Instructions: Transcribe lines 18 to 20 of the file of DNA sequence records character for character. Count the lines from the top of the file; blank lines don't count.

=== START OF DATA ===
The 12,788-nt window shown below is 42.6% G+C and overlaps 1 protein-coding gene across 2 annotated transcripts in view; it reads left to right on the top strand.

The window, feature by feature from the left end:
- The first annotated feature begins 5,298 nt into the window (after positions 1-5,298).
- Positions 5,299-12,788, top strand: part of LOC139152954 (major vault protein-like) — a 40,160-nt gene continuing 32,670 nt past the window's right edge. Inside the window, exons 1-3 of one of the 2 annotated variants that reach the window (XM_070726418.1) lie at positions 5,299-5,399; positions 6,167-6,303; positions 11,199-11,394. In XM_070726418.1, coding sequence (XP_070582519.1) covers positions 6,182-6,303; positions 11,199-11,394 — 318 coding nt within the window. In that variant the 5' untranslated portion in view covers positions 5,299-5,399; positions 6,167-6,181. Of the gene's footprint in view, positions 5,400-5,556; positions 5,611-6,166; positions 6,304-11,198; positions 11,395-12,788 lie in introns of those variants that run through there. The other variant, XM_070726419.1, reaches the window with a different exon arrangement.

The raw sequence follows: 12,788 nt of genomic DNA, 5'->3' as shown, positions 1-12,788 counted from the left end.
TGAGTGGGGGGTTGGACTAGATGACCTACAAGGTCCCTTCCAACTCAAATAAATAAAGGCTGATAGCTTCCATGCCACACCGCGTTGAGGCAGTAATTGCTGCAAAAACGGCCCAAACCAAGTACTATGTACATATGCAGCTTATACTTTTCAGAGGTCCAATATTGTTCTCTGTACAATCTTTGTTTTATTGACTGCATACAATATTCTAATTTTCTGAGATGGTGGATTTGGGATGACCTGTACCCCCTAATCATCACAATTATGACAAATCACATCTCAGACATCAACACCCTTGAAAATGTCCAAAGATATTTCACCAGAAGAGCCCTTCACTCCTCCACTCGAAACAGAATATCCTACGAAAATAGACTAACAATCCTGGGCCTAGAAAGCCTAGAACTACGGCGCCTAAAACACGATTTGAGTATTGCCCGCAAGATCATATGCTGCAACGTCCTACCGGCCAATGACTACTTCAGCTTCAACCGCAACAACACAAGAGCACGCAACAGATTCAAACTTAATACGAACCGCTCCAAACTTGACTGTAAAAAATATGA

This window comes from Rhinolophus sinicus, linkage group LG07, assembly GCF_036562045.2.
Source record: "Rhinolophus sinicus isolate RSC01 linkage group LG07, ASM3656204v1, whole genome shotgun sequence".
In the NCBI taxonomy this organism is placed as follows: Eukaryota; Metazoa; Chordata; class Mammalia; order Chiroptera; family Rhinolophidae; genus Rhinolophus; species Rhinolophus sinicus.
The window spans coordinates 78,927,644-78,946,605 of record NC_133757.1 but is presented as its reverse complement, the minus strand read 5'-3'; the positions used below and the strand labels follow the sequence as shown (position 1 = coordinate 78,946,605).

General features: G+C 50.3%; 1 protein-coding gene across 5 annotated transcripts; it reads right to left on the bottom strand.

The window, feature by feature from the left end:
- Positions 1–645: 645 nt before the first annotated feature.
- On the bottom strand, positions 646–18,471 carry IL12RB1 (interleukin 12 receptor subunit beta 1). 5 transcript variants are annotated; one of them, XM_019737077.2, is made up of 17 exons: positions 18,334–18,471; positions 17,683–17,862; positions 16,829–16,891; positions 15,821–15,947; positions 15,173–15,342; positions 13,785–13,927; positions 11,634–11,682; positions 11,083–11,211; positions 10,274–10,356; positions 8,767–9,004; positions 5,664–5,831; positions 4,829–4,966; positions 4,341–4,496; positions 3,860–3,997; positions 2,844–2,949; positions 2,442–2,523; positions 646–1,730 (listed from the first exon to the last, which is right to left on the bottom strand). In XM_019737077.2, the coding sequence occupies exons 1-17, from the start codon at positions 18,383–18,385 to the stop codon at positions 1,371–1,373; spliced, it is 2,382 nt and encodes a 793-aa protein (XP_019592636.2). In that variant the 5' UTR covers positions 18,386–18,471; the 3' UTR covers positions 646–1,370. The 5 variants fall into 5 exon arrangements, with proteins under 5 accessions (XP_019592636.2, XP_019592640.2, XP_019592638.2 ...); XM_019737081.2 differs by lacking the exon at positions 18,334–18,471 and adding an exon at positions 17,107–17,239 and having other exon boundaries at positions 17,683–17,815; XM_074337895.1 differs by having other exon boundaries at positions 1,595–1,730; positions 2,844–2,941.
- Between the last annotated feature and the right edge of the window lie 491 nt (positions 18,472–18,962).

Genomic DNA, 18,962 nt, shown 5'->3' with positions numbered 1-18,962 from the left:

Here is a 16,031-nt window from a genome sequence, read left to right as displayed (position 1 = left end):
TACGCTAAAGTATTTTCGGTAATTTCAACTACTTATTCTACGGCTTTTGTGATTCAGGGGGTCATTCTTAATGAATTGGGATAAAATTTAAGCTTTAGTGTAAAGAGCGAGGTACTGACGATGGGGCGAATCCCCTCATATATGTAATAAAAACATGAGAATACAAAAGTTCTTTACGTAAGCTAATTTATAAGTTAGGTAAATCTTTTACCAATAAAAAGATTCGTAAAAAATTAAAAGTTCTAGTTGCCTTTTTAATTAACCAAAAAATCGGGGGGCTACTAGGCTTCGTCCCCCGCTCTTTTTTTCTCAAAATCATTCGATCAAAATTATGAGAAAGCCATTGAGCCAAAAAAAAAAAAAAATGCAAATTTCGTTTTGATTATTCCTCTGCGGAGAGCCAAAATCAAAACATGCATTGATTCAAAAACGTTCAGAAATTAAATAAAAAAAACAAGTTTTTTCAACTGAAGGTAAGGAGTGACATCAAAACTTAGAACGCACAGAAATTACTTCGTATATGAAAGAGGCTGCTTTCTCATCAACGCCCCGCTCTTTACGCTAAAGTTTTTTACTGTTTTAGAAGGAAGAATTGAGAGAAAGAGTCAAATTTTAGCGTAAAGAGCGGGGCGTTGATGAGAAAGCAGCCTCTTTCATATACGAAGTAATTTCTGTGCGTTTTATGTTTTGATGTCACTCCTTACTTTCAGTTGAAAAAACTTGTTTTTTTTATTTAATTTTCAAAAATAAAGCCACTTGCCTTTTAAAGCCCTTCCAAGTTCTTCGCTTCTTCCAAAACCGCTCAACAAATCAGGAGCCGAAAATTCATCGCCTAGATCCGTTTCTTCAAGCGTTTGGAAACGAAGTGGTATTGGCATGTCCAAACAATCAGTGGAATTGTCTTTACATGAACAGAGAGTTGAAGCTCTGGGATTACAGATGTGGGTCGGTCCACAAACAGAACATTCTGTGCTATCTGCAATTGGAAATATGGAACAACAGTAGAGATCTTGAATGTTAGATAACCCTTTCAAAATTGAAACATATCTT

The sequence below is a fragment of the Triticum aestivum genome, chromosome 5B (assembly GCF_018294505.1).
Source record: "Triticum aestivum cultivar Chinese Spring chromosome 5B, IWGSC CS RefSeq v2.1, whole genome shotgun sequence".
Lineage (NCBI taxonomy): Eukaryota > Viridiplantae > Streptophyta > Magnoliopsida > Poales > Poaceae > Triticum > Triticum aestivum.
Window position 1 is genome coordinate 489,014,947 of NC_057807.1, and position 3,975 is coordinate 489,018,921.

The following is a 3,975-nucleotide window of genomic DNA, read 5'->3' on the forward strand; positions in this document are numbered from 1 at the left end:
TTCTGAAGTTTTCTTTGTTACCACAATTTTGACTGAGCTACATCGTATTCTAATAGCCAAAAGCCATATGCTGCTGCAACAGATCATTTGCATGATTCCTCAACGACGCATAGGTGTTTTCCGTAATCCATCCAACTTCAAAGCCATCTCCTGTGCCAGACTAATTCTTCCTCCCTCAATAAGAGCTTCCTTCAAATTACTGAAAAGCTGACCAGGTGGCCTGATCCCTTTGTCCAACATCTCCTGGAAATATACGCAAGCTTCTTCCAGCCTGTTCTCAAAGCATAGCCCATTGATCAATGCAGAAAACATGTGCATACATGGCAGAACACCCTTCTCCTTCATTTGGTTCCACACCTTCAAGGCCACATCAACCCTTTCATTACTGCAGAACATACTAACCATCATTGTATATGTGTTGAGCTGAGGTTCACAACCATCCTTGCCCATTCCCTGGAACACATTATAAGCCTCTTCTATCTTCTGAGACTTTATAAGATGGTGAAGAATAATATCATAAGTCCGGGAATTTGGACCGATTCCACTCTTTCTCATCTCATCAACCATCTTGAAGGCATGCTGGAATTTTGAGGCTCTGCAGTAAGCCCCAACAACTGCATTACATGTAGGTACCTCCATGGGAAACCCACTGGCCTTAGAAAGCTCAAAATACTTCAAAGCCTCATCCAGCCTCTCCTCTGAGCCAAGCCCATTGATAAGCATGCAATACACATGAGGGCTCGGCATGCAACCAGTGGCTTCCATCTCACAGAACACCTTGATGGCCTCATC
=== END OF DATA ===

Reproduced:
TACGCTAAAGTATTTTCGGTAATTTCAACTACTTATTCTACGGCTTTTGTGATTCAGGGGGTCATTCTTAATGAATTGGGATAAAATTTAAGCTTTAGTGTAAAGAGCGAGGTACTGACGATGGGGCGAATCCCCTCATATATGTAATAAAAACATGAGAATACAAAAGTTCTTTACGTAAGCTAATTTATAAGTTAGGTAAATCTTTTACCAATAAAAAGATTCGTAAAAAATTAAAAGTTCTAGTTGCCTTTTTAATTAACCAAAAAATCGGGGGGCTACTAGGCTTCGTCCCCCGCTCTTTTTTTCTCAAAATCATTCGATCAAAATTATGAGAAAGCCATTGAGCCAAAAAAAAAAAAAAATGCAAATTTCGTTTTGATTATTCCTCTGCGGAGAGCCAAAATCAAAACATGCATTGATTCAAAAACGTTCAGAAATTAAATAAAAAAAACAAGTTTTTTCAACTGAAGGTAAGGAGTGACATCAAAACTTAGAACGCACAGAAATTACTTCGTATATGAAAGAGGCTGCTTTCTCATCAACGCCCCGCTCTTTACGCTAAAGTTTTTTACTGTTTTAGAAGGAAGAATTGAGAGAAAGAGTCAAATTTTAGCGTAAAGAGCGGGGCGTTGATGAGAAAGCAGCCTCTTTCATATACGAAGTAATTTCTGTGCGTTTTATGTTTTGATGTCACTCCTTACTTTCAGTTGAAAAAACTTGTTTTTTTTATTTAATTTTCAAAAATAAAGCCACTTGCCTTTTAAAGCCCTTCCAAGTTCTTCGCTTCTTCCAAAACCGCTCAACAAATCAGGAGCCGAAAATTCATCGCCTAGATCCGTTTCTTCAAGCGTTTGGAAACGAAGTGGTATTGGCATGTCCAAACAATCAGTGGAATTGTCTTTACATGAACAGAGAGTTGAAGCTCTGGGATTACAGATGTGGGTCGGTCCACAAACAGAACATTCTGTGCTATCTGCAATTGGAAATATGGAACAACAGTAGAGATCTTGAATGTTAGATAACCCTTTCAAAATTGAAACATATCTT

The sequence below is a fragment of the Triticum aestivum genome, chromosome 5B (assembly GCF_018294505.1).
Source record: "Triticum aestivum cultivar Chinese Spring chromosome 5B, IWGSC CS RefSeq v2.1, whole genome shotgun sequence".